Geller v. Brownstone Condo. Asso.

82 Ill. App. 3d 334, 37 Ill. Dec. 805, 402 N.E.2d 807 (1980)

 

RULE:

A property owner owns only as much air space above his property as he can practicably use. And to constitute an actionable trespass, an intrusion has to be such as to subtract from the owner's use of the property. 

FACTS:

Plaintiff is the owner of real estate located at 1448 North State Parkway in Chicago on which he is constructing a three-story residence. Defendant Brownstone Condominium Association is the owner of a high-rise condominium immediately south of plaintiff's property; defendant American Invesco Co. is manager of the condominium. The complaint asked that defendants be permanently enjoined from installing or operating any scaffolding upon the north wall of their building. Plaintiff also asked that he be awarded damages for the unlawful trespass and taking of property and air rights. Defendants filed a motion to dismiss the amended complaint. They argued that the complaint failed to state a cause of action, and that the court was without authority to enjoin future negligence. After considering the pleadings, memoranda, and arguments of counsel, the trial court dismissed the action.

ISSUE:

Was the property owner's complaint insufficient to state a cause of action?

ANSWER:

Yes.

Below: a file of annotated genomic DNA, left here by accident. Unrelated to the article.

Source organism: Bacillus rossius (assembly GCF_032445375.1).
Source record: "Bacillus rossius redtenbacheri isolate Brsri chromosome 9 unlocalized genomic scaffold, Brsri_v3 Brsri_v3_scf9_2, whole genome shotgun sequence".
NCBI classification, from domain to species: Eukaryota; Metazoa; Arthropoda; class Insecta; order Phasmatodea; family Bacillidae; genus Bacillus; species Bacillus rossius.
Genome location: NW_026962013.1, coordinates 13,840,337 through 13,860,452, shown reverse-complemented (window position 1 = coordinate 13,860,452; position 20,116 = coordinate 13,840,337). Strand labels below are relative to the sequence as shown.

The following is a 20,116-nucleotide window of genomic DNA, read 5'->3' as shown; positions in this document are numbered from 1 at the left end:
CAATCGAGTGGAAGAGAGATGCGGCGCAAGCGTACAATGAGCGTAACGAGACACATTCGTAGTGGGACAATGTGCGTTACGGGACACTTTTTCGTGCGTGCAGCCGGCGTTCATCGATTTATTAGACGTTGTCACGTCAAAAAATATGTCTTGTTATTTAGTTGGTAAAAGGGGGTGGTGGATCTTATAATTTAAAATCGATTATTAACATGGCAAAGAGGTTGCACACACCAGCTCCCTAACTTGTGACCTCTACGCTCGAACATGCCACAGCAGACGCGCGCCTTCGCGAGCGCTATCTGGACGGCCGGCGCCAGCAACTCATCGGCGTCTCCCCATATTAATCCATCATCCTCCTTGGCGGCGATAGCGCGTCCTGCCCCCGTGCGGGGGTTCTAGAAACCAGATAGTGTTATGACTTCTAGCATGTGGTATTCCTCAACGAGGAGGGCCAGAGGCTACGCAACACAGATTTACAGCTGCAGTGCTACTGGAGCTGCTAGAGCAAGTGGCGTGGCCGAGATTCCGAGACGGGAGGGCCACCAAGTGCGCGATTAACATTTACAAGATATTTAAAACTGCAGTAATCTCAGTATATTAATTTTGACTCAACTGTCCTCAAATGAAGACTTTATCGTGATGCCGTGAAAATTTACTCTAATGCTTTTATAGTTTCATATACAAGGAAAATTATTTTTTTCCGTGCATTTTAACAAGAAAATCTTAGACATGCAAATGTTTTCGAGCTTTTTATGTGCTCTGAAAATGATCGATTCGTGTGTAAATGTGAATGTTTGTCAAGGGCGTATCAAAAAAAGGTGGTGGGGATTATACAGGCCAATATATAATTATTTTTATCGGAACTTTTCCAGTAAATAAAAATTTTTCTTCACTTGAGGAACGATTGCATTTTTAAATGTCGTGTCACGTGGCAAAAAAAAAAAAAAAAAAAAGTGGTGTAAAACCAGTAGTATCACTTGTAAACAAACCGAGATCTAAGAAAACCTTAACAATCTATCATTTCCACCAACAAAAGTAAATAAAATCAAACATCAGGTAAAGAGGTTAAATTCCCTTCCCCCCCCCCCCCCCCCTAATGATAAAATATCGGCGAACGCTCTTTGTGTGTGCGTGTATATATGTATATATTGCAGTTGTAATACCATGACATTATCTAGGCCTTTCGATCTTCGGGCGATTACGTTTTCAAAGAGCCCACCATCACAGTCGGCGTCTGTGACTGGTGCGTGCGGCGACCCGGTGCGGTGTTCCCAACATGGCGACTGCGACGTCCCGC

CONCLUSION:

The fundamental principle to be gleaned from Causby and Hinman is that a property owner owns only as much air space above his property as he can practicably use. And to constitute an actionable trespass, an intrusion has to be such as to subtract from the owner's use of the property. In the present case, plaintiff's complaint does not even allege use of the air space above the residence under construction. Defendants' use of temporary scaffolding in the air and space above that residence cannot be deemed actionable. The trial court correctly dismissed the matter.

Thus, running through the complaint is the suggestion that plaintiff is attempting to enjoin future acts of negligence by defendants' employees. Plaintiff insists that his complaint addresses itself to a present trespass rather than future negligence. In any event, the elements of a negligence action are absent, and the complaint is insufficient to state a cause of action in negligence.

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